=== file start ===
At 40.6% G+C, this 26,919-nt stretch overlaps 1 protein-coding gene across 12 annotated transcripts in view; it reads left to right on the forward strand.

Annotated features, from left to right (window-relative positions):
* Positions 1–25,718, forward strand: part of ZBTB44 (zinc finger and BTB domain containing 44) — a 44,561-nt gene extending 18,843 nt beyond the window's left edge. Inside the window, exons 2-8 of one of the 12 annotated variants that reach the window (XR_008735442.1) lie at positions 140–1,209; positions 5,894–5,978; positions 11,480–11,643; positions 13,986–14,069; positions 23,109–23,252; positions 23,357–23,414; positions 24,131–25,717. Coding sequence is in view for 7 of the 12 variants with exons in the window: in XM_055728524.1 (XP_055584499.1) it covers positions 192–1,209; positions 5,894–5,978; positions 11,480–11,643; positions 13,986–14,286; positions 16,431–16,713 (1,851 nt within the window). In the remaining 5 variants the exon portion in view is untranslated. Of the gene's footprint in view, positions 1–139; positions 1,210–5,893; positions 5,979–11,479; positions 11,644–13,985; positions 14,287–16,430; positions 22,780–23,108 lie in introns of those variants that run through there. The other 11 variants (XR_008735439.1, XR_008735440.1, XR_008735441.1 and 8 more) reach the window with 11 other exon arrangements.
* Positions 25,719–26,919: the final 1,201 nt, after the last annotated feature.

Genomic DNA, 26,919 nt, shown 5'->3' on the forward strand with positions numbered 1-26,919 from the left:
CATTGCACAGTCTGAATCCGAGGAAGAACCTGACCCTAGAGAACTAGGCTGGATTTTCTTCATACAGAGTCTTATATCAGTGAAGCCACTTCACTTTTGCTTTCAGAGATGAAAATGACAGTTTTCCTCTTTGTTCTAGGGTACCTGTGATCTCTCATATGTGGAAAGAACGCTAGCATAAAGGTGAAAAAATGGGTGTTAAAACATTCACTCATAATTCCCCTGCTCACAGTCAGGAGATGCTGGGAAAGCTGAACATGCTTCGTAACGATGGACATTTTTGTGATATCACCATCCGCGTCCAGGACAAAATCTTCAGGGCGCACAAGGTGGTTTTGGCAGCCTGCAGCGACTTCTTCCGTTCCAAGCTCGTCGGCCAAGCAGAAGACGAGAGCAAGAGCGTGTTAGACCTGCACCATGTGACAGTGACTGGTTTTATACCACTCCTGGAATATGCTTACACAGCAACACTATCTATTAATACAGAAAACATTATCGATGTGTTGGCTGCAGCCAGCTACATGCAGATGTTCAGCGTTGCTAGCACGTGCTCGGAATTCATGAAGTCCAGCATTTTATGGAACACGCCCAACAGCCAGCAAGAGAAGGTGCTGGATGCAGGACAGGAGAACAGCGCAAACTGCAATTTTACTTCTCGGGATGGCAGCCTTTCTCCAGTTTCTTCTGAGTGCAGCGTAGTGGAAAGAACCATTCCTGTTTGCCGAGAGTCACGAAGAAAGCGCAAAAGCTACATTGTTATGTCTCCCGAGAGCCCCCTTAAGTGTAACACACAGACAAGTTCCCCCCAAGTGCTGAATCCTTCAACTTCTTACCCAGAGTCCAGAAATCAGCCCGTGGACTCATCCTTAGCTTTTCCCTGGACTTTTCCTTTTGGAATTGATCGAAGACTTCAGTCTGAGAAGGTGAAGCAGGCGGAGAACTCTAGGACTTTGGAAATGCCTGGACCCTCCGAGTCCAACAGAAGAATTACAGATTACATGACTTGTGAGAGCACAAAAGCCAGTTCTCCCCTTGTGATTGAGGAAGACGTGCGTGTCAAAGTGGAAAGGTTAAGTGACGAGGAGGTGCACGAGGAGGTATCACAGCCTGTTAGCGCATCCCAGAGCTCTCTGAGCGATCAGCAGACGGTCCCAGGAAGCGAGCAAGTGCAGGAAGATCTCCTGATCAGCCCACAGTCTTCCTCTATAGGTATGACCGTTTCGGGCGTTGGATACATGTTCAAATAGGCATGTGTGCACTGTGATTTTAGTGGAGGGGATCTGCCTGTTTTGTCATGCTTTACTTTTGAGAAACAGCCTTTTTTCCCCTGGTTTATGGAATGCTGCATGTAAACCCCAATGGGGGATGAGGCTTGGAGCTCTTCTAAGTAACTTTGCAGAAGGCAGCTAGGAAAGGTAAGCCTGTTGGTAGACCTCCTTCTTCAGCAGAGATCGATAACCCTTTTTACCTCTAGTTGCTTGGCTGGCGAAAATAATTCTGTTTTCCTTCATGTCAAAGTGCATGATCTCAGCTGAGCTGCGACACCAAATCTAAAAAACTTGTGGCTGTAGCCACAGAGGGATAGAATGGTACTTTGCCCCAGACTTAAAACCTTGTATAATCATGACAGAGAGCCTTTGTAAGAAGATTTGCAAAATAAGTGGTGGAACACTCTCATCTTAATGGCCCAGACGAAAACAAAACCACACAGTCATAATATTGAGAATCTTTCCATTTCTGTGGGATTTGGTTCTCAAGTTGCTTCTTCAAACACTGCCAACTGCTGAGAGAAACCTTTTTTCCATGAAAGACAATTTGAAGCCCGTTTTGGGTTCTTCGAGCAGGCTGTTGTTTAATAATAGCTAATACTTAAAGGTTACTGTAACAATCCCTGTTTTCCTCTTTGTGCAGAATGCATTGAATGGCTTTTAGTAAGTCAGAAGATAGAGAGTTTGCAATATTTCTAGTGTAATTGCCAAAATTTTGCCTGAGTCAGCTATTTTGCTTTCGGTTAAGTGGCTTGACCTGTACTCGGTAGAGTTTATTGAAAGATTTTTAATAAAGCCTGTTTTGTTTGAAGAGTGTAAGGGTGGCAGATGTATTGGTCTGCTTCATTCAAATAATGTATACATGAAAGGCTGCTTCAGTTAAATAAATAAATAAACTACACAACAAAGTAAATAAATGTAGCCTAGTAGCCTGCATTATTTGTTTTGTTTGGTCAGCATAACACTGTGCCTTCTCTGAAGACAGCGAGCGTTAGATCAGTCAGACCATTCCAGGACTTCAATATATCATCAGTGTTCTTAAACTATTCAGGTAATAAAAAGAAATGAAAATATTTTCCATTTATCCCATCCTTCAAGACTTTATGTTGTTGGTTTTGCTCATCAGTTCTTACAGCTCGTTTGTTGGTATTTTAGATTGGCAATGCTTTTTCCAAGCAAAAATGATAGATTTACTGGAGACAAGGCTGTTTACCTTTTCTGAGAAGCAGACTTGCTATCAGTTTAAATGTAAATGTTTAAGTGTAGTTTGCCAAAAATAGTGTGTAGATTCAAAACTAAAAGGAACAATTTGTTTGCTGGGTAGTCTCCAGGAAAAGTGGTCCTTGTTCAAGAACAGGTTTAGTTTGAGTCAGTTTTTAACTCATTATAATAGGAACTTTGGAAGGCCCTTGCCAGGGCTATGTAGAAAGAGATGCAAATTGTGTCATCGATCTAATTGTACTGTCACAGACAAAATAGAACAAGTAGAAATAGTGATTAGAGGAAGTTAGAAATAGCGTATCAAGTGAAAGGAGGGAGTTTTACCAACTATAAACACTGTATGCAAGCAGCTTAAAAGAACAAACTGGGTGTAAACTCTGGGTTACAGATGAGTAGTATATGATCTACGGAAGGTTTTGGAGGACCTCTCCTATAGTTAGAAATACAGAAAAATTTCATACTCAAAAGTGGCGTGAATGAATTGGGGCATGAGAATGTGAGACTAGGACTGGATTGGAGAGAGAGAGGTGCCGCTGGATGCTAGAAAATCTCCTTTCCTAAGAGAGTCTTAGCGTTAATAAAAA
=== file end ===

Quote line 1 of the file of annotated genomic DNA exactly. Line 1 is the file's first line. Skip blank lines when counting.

At 40.6% G+C, this 26,919-nt stretch overlaps 1 protein-coding gene across 12 annotated transcripts in view; it reads left to right on the forward strand.